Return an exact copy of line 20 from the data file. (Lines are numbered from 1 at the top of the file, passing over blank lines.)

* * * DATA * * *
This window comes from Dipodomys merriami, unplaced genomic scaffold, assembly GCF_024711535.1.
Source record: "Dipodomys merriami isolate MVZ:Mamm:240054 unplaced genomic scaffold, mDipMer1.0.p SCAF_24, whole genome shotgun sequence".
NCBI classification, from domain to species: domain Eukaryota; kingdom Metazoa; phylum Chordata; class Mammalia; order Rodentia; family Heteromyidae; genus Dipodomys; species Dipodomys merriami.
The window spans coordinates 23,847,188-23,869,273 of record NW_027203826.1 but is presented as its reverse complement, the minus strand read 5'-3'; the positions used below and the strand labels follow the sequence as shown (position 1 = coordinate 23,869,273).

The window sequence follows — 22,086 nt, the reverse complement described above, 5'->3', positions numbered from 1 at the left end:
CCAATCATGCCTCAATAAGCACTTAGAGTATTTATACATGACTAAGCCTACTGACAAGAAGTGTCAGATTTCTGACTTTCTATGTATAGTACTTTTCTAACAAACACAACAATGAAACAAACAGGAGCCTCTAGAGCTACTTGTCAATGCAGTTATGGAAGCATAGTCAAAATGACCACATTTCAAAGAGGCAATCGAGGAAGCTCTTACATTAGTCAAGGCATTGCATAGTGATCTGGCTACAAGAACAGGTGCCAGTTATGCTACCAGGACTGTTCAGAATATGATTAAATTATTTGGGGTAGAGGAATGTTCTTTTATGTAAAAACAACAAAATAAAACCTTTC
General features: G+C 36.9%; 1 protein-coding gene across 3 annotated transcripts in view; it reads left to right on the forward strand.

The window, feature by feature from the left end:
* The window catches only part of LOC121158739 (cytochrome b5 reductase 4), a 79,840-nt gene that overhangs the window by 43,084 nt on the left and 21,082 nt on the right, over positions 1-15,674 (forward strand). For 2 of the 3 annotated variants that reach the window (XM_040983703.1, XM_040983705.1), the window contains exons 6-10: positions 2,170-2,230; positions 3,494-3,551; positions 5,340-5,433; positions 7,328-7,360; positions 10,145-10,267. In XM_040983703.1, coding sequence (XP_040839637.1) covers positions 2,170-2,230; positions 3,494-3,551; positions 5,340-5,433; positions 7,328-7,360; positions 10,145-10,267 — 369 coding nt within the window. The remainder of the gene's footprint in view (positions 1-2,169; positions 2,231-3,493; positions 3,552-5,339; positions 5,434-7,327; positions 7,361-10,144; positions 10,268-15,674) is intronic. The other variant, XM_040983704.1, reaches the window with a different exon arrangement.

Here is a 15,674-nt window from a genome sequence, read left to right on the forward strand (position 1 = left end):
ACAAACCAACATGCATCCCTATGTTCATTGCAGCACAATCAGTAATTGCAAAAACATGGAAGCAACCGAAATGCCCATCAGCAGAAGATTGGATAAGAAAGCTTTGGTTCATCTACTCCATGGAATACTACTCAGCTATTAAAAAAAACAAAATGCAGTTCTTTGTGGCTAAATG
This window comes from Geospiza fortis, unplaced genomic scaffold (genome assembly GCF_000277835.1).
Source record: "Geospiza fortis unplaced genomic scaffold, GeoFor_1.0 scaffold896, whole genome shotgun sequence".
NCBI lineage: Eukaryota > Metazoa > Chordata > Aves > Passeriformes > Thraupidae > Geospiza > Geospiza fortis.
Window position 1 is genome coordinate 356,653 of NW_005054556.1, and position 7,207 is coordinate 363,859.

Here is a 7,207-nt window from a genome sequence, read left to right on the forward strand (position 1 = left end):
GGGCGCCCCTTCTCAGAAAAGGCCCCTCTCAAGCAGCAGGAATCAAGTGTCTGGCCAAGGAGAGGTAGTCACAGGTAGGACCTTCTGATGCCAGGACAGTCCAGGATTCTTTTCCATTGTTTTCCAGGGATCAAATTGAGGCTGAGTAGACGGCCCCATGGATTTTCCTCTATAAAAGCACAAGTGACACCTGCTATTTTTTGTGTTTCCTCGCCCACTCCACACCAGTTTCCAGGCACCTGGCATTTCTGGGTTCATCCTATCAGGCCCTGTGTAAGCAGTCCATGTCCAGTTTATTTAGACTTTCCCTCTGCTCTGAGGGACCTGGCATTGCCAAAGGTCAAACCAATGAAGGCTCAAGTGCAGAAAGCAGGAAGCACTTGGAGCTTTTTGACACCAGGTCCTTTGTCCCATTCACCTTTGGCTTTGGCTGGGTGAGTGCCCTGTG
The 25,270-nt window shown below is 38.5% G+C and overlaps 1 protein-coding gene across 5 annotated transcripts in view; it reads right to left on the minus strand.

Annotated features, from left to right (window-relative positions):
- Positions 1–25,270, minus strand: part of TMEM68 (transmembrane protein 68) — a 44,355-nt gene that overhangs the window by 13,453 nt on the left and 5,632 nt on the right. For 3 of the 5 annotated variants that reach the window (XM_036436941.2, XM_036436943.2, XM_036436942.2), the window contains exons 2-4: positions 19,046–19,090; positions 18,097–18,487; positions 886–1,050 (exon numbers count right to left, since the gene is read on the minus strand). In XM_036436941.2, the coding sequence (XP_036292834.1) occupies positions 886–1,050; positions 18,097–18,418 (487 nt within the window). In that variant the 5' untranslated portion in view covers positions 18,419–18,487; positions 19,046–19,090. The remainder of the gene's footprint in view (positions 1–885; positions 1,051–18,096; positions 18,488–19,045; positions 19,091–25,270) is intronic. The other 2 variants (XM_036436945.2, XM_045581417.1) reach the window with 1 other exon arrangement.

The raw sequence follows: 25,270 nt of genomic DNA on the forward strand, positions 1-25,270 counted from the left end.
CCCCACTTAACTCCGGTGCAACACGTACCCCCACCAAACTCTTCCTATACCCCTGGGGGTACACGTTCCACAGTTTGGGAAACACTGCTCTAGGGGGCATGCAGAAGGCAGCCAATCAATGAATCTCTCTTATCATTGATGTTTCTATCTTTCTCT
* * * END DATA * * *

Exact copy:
- Positions 1–25,270, minus strand: part of TMEM68 (transmembrane protein 68) — a 44,355-nt gene that overhangs the window by 13,453 nt on the left and 5,632 nt on the right. For 3 of the 5 annotated variants that reach the window (XM_036436941.2, XM_036436943.2, XM_036436942.2), the window contains exons 2-4: positions 19,046–19,090; positions 18,097–18,487; positions 886–1,050 (exon numbers count right to left, since the gene is read on the minus strand). In XM_036436941.2, the coding sequence (XP_036292834.1) occupies positions 886–1,050; positions 18,097–18,418 (487 nt within the window). In that variant the 5' untranslated portion in view covers positions 18,419–18,487; positions 19,046–19,090. The remainder of the gene's footprint in view (positions 1–885; positions 1,051–18,096; positions 18,488–19,045; positions 19,091–25,270) is intronic. The other 2 variants (XM_036436945.2, XM_045581417.1) reach the window with 1 other exon arrangement.